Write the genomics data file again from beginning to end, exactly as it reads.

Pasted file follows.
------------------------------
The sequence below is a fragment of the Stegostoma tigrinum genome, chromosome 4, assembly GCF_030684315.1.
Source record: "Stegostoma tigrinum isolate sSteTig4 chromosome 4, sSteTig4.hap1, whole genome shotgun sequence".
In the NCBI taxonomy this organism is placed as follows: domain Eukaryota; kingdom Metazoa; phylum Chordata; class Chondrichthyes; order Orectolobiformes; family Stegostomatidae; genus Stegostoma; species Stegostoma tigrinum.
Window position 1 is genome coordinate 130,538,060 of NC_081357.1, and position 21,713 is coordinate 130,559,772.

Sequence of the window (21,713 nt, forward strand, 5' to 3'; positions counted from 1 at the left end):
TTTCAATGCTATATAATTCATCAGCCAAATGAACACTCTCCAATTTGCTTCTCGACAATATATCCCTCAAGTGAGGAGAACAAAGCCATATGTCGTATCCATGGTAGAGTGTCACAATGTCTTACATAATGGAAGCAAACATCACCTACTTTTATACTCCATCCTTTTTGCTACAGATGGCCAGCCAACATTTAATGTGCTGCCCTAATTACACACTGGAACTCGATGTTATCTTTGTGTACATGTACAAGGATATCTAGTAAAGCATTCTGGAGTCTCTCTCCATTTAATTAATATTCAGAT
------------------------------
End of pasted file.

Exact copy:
The sequence below is a fragment of the Stegostoma tigrinum genome, chromosome 4, assembly GCF_030684315.1.
Source record: "Stegostoma tigrinum isolate sSteTig4 chromosome 4, sSteTig4.hap1, whole genome shotgun sequence".
In the NCBI taxonomy this organism is placed as follows: domain Eukaryota; kingdom Metazoa; phylum Chordata; class Chondrichthyes; order Orectolobiformes; family Stegostomatidae; genus Stegostoma; species Stegostoma tigrinum.
Window position 1 is genome coordinate 130,538,060 of NC_081357.1, and position 21,713 is coordinate 130,559,772.

Sequence of the window (21,713 nt, forward strand, 5' to 3'; positions counted from 1 at the left end):
TTTCAATGCTATATAATTCATCAGCCAAATGAACACTCTCCAATTTGCTTCTCGACAATATATCCCTCAAGTGAGGAGAACAAAGCCATATGTCGTATCCATGGTAGAGTGTCACAATGTCTTACATAATGGAAGCAAACATCACCTACTTTTATACTCCATCCTTTTTGCTACAGATGGCCAGCCAACATTTAATGTGCTGCCCTAATTACACACTGGAACTCGATGTTATCTTTGTGTACATGTACAAGGATATCTAGTAAAGCATTCTGGAGTCTCTCTCCATTTAATTAATATTCAGAT